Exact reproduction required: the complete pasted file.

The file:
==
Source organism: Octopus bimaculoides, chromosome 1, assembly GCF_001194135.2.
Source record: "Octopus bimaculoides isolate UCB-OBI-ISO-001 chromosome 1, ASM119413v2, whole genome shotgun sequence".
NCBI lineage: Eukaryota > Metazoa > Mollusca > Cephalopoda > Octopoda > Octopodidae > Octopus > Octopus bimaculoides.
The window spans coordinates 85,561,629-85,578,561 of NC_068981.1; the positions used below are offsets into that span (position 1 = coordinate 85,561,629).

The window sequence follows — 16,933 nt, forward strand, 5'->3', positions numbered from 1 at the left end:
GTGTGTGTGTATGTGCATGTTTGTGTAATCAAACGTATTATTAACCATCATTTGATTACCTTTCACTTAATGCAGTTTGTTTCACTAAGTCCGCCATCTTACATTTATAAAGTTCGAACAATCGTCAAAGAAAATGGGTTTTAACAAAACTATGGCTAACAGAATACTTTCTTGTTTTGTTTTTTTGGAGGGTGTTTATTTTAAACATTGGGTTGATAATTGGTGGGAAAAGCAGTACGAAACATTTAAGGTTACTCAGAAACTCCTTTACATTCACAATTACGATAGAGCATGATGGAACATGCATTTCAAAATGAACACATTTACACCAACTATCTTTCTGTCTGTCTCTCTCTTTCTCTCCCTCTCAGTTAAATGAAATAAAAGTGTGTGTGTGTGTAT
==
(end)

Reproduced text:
Source organism: Octopus bimaculoides, chromosome 1, assembly GCF_001194135.2.
Source record: "Octopus bimaculoides isolate UCB-OBI-ISO-001 chromosome 1, ASM119413v2, whole genome shotgun sequence".
NCBI lineage: Eukaryota > Metazoa > Mollusca > Cephalopoda > Octopoda > Octopodidae > Octopus > Octopus bimaculoides.
The window spans coordinates 85,561,629-85,578,561 of NC_068981.1; the positions used below are offsets into that span (position 1 = coordinate 85,561,629).

The window sequence follows — 16,933 nt, forward strand, 5'->3', positions numbered from 1 at the left end:
GTGTGTGTGTATGTGCATGTTTGTGTAATCAAACGTATTATTAACCATCATTTGATTACCTTTCACTTAATGCAGTTTGTTTCACTAAGTCCGCCATCTTACATTTATAAAGTTCGAACAATCGTCAAAGAAAATGGGTTTTAACAAAACTATGGCTAACAGAATACTTTCTTGTTTTGTTTTTTTGGAGGGTGTTTATTTTAAACATTGGGTTGATAATTGGTGGGAAAAGCAGTACGAAACATTTAAGGTTACTCAGAAACTCCTTTACATTCACAATTACGATAGAGCATGATGGAACATGCATTTCAAAATGAACACATTTACACCAACTATCTTTCTGTCTGTCTCTCTCTTTCTCTCCCTCTCAGTTAAATGAAATAAAAGTGTGTGTGTGTGTAT